Canada: The Supreme Court Of Canada’s Latest Take On Discrimination And The Duty To Accommodate

Last Updated: November 15 2012
Article by David G. Wong

In a landmark decision, the Supreme Court of Canada has confirmed that individuals with disabilities are entitled to "meaningful" access to services customarily available to the public, just like any member of the general public, even where providing that access may create significantly increased obligations on the service provider. As well, the Court reaffirmed that the duty to accommodate requires that respondents consider alternatives in order to justify their conduct. However, in terms of remedy, the Court explained that the only difference between individual and systemic discrimination cases is quantitative and that remedies must be limited to the complaint.

In Moore v. British Columbia (Education), 2012 SCC 61, Jeffrey Moore was a child with a severe learning disability. Jeffrey's father filed a human rights complaint with the British Columbia Human Rights Tribunal (the "Tribunal") against the North Vancouver School District (the "District") and the B.C. Ministry of Education alleging that Jeffrey had suffered discrimination because of his disability and had been denied a service customarily available to the public. The Tribunal concluded that the failure of the public school system to give Jeffrey the support he needed to have meaningful access to the educational opportunities offered by the Board amounted to discrimination under the Human Rights Code (the "Code"). Notably, this was not a case in which the Canadian Charter of Rights and Freedoms was considered.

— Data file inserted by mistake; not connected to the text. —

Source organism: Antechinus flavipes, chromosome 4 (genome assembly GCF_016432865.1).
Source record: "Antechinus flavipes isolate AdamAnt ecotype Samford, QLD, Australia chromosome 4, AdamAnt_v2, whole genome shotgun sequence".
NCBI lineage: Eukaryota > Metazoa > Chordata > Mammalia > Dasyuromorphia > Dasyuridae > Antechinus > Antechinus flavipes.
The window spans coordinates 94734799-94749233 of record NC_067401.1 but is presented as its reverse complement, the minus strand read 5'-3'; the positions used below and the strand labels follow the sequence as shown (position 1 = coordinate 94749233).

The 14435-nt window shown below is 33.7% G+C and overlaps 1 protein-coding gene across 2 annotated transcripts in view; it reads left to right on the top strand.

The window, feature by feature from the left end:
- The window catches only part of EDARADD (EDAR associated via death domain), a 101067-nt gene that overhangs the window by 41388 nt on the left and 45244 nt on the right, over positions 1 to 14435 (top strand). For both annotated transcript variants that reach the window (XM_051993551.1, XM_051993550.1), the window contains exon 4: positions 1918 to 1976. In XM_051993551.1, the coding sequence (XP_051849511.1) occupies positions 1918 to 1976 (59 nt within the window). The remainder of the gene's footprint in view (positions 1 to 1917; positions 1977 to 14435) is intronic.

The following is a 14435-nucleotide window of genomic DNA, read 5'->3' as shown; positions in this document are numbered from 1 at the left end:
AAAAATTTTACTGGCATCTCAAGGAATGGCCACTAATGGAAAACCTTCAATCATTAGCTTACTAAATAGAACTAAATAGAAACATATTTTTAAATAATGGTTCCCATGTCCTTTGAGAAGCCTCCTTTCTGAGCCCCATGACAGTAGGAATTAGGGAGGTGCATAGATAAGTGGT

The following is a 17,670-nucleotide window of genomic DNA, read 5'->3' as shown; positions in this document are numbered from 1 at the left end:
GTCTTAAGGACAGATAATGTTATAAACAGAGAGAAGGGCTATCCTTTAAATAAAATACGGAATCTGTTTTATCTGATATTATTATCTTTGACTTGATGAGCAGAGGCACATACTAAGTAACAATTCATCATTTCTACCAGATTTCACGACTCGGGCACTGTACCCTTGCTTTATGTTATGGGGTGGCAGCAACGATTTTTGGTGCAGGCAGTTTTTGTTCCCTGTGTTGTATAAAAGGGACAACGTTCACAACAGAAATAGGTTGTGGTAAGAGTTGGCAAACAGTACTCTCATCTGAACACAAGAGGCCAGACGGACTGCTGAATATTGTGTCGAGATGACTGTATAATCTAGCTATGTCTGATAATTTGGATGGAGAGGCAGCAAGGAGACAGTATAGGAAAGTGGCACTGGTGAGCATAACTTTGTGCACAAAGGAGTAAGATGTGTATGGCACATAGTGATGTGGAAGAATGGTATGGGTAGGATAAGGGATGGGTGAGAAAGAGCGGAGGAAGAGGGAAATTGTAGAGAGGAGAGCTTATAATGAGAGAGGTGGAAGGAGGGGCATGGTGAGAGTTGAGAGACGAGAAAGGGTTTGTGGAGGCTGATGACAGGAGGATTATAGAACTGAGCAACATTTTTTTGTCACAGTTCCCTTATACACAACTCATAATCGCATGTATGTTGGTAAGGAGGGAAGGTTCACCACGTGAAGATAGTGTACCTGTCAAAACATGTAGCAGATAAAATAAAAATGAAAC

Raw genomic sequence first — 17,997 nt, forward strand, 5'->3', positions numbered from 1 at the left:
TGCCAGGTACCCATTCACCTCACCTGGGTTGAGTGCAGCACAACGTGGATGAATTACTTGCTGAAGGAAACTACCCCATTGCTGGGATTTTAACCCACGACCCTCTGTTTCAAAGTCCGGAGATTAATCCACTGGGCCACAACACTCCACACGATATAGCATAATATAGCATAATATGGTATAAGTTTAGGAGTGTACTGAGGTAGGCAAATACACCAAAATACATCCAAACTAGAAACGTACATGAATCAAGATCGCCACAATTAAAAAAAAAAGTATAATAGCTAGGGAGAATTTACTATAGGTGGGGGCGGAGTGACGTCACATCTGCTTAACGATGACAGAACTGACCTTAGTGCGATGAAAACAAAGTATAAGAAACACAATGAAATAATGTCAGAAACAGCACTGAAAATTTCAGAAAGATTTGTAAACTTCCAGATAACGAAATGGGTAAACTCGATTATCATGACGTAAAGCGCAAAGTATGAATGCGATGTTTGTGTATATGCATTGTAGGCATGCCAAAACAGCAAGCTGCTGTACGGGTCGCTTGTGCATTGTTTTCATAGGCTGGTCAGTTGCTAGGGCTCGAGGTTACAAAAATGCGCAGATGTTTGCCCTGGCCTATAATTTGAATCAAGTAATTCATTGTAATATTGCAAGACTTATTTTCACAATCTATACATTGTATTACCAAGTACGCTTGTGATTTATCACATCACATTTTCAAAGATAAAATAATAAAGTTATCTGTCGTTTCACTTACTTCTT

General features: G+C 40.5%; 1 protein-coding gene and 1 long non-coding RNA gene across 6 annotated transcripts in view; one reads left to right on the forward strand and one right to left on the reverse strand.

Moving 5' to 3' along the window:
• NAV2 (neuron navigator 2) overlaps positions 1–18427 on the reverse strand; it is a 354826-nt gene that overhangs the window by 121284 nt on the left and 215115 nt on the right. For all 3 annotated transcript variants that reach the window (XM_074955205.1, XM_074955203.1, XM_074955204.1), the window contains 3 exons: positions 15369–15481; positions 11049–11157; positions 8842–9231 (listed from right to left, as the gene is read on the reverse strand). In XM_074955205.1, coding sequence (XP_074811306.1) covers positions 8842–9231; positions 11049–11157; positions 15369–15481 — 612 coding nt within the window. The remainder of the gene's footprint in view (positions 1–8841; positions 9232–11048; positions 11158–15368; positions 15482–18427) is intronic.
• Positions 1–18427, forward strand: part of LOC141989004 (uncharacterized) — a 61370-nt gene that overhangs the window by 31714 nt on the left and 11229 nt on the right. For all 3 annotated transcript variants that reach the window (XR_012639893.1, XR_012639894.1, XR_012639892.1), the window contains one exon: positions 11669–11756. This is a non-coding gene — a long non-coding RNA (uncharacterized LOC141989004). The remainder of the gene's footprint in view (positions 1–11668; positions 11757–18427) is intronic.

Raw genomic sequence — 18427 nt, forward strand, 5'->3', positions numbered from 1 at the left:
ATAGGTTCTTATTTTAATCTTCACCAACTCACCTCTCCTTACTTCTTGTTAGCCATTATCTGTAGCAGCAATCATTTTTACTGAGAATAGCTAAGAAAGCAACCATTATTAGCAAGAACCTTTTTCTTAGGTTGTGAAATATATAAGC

Both the British Columbia Supreme Court and the majority of the British Columbia Court of Appeal held that for the purposes of the discrimination analysis, Jeffrey ought to be compared to other special needs students rather than the general student population, and that to do otherwise was to invite an inquiry into general education policy and its application. Both the British Columbia Supreme Court and Court of Appeal overturned the finding of discrimination.

In its consideration of the case, the Supreme Court of Canada first explained that the prohibition against discrimination in a service customarily available to the public in the Code meant that if a service was ordinarily provided to the public, it must be available in a way that does not arbitrarily or unjustifiably exclude individuals by virtue of their membership in a protected group. The Court held that in this case, the "service" at issue was education generally, not "special education" and that defining the service as "special education" would relieve the Province and District of their duty to ensure that no student was excluded from the benefit of the education system by virtue of their disability. It would also risk descending into the rejected approach of "separate but equal".